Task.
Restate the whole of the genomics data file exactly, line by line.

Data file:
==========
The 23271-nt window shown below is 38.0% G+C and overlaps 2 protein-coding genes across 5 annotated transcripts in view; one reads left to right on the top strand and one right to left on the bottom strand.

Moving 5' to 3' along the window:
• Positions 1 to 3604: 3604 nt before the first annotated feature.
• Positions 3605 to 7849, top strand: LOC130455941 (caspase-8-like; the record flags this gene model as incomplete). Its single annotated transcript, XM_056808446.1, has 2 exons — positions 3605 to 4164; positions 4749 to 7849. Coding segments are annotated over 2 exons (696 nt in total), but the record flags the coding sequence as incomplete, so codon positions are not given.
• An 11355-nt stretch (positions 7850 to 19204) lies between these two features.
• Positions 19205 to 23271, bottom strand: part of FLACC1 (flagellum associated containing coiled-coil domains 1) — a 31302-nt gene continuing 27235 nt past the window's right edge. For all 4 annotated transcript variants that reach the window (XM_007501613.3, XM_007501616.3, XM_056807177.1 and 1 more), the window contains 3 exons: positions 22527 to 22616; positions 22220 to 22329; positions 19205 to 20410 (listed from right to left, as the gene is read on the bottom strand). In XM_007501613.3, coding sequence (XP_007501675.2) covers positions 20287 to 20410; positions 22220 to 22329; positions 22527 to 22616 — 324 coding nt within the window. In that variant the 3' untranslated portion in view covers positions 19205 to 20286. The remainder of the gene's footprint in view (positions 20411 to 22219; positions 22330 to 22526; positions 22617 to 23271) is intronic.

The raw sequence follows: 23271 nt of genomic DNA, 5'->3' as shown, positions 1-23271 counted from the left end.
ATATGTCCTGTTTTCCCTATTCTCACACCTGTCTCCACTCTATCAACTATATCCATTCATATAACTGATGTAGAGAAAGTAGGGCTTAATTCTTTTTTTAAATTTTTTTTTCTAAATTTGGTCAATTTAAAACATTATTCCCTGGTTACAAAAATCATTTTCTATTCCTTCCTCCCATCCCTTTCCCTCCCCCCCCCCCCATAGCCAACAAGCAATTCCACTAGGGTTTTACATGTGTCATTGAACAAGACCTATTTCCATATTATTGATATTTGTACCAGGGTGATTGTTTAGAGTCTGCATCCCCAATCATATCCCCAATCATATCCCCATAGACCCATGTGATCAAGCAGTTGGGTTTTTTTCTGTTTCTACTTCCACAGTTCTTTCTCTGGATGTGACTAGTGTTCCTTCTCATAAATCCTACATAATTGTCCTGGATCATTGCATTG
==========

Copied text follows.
The 23271-nt window shown below is 38.0% G+C and overlaps 2 protein-coding genes across 5 annotated transcripts in view; one reads left to right on the top strand and one right to left on the bottom strand.

Moving 5' to 3' along the window:
• Positions 1 to 3604: 3604 nt before the first annotated feature.
• Positions 3605 to 7849, top strand: LOC130455941 (caspase-8-like; the record flags this gene model as incomplete). Its single annotated transcript, XM_056808446.1, has 2 exons — positions 3605 to 4164; positions 4749 to 7849. Coding segments are annotated over 2 exons (696 nt in total), but the record flags the coding sequence as incomplete, so codon positions are not given.
• An 11355-nt stretch (positions 7850 to 19204) lies between these two features.
• Positions 19205 to 23271, bottom strand: part of FLACC1 (flagellum associated containing coiled-coil domains 1) — a 31302-nt gene continuing 27235 nt past the window's right edge. For all 4 annotated transcript variants that reach the window (XM_007501613.3, XM_007501616.3, XM_056807177.1 and 1 more), the window contains 3 exons: positions 22527 to 22616; positions 22220 to 22329; positions 19205 to 20410 (listed from right to left, as the gene is read on the bottom strand). In XM_007501613.3, coding sequence (XP_007501675.2) covers positions 20287 to 20410; positions 22220 to 22329; positions 22527 to 22616 — 324 coding nt within the window. In that variant the 3' untranslated portion in view covers positions 19205 to 20286. The remainder of the gene's footprint in view (positions 20411 to 22219; positions 22330 to 22526; positions 22617 to 23271) is intronic.

The raw sequence follows: 23271 nt of genomic DNA, 5'->3' as shown, positions 1-23271 counted from the left end.
ATATGTCCTGTTTTCCCTATTCTCACACCTGTCTCCACTCTATCAACTATATCCATTCATATAACTGATGTAGAGAAAGTAGGGCTTAATTCTTTTTTTAAATTTTTTTTTCTAAATTTGGTCAATTTAAAACATTATTCCCTGGTTACAAAAATCATTTTCTATTCCTTCCTCCCATCCCTTTCCCTCCCCCCCCCCCCATAGCCAACAAGCAATTCCACTAGGGTTTTACATGTGTCATTGAACAAGACCTATTTCCATATTATTGATATTTGTACCAGGGTGATTGTTTAGAGTCTGCATCCCCAATCATATCCCCAATCATATCCCCATAGACCCATGTGATCAAGCAGTTGGGTTTTTTTCTGTTTCTACTTCCACAGTTCTTTCTCTGGATGTGACTAGTGTTCCTTCTCATAAATCCTACATAATTGTCCTGGATCATTGCATTG